Albany road. Cavalry encountered about a regiment of rebel cavalry on that road and drove them south. Several showers during the afternoon and the roads very bad.
Wednesday, June 8. -Received information at 4 a. m. that Colonel Karge was on an island in the Hatchie River, and sent him 500 men and two howitzers as re-enforcements. Winslow's brigade of cavalry moved six miles on the Fulton road; infantry and train moved five miles on same road. Colonel Waring's brigade remained in Ripley awaiting return of Colonel Karge, who joined him at 5 p. m., having swam the Hatchie River. Rained hard during the night.
Thursday, June 9. -Sent back to Memphis 400 sick and worn-out men and forty-one wagons. Cavalry and infantry moved to Stubbs', fourteen miles from Ripley. Issued five days' rations (at previous camp). Rained two hours in the evening.
Friday, June 10. -Encountered the enemy at Brice's Cross-Roads, twenty-three miles from Ripley and six miles from Guntown.
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At Ripley it became a serious question in my mind as to whether or not I should proceed any farther. The rain still fell in torrents. The artillery and wagons were literally mired down, and the starved and exhausted animals could with difficulty drag them along. Under these circumstances I called together my DIVISION commanders and placed before them my views of our condition. At this interview one brigade commander and two members of my staff were, incidentally, present also. I called their attention to the great delay we had undergone on account of the continuous rain and consequent bad condition of the roads; the exhausted condition of our animals; the great probability that the enemy would avail himself of the time thus afforded him to concentrate an overwhelming force against us in the vicinity of Tupelo, and the utter hopelessness of saving our train or artillery in case of defeat, on account of the narrowness and general bad condition of the roads and the impossibility of procuring supplies of forage for the animals. All agreed with mein the probable consequences of defeat. Some thought our only safety lay in retracing our steps and abandoning the expedition. It was urged, however (and with some propriety, too), that inasmuch as I had abandoned a similar expedition only a few weeks before and given as my reasons for so doing the "utter and entire destitution of the country," and that in the face of this we were again sent through the same country, it would be ruinous on all sides to return again without first meeting the enemy. Moreover, from all the information General Washburn had acquired, there could be no considerable force in our front, and all my own information led to the same conclusion. To be sure my information was exceedingly meager and unsatisfactory, and had I returned I would have been totally unable to present any facts to justify my course, or to showion might not have been successfully carried forward. All I could have presented would have been my conjectthe enemy would naturally do under the circumstances, and these would have availed but little against the idea that the enemy was scattered and had no considerable force in our front. Under these circumstances, and with a sad foreboding of the consequences, I determined to move forward, keeping my force as compact as possible and ready for action at all times, hoping that we might succeed, and feeling that if we did not yet our losses might at most be insignificant in comparison with the great benefits which might accrue to General Sherman by the depletion of Johnston's army to so large an extent.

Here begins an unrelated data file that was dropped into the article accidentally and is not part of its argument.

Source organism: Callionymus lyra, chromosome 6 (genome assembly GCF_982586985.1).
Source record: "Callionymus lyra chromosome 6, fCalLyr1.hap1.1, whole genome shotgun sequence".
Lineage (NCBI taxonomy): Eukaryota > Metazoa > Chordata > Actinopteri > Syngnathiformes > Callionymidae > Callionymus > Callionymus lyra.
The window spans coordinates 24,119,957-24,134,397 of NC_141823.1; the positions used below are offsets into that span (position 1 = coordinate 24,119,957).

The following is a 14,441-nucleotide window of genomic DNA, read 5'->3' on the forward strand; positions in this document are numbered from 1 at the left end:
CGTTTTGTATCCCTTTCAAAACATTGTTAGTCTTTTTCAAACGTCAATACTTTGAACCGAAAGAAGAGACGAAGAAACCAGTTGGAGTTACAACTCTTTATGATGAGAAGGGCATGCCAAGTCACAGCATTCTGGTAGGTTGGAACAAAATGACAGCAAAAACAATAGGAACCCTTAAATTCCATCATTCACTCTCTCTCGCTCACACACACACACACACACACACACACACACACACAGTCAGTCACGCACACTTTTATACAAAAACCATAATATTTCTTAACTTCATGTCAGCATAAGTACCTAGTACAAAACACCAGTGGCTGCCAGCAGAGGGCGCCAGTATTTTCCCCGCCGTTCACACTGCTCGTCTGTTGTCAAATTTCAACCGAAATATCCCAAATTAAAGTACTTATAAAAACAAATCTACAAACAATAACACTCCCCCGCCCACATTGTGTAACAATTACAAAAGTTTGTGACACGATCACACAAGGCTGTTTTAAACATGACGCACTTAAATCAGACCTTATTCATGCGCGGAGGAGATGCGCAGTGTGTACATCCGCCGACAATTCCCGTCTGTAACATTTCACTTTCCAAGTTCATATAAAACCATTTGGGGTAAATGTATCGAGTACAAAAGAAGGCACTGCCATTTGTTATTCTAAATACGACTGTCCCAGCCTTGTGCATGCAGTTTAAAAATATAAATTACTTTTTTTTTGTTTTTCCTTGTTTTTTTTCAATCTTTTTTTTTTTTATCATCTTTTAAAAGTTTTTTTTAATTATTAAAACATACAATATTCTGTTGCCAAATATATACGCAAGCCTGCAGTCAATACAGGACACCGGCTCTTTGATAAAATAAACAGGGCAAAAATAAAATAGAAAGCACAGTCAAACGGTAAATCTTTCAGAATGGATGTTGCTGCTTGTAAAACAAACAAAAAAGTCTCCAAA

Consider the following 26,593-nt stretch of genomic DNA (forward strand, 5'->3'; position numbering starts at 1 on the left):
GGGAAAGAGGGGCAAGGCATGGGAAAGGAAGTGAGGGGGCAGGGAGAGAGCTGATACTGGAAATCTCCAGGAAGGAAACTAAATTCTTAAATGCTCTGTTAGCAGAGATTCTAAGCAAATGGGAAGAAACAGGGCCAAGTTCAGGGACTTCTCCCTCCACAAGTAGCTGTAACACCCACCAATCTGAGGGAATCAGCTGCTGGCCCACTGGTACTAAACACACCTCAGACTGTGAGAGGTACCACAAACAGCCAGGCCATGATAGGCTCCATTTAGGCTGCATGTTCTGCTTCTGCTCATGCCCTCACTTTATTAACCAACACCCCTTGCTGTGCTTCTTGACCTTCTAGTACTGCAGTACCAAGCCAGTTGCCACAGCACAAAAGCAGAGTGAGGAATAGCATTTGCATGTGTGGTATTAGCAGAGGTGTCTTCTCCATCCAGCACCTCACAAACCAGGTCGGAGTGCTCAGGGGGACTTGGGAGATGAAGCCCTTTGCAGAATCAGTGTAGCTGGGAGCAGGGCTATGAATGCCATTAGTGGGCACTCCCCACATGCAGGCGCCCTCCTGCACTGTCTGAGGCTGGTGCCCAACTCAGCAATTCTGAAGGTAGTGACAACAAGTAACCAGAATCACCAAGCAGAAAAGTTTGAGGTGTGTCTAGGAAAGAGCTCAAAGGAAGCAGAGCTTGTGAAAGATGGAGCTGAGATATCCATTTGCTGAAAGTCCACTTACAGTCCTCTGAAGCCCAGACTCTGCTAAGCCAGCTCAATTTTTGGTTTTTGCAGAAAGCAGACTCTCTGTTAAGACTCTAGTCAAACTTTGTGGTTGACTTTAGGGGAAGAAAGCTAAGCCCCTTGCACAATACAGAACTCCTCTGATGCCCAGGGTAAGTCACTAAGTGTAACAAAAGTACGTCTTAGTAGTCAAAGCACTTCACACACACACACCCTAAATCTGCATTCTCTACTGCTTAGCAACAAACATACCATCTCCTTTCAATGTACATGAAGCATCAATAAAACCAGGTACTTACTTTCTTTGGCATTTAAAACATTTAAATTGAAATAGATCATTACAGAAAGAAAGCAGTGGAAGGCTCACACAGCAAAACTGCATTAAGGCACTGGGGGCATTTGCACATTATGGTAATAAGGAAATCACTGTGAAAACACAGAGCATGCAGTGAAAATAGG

On the evening of the 8th, one day beyond Ripley, I assembled the commanders of infantry brigades at the headquarters of Colonel McMillen, and cautioned them as to the necessity of enforcing rigid discipline in their camps, keeping their troops always in hand and ready to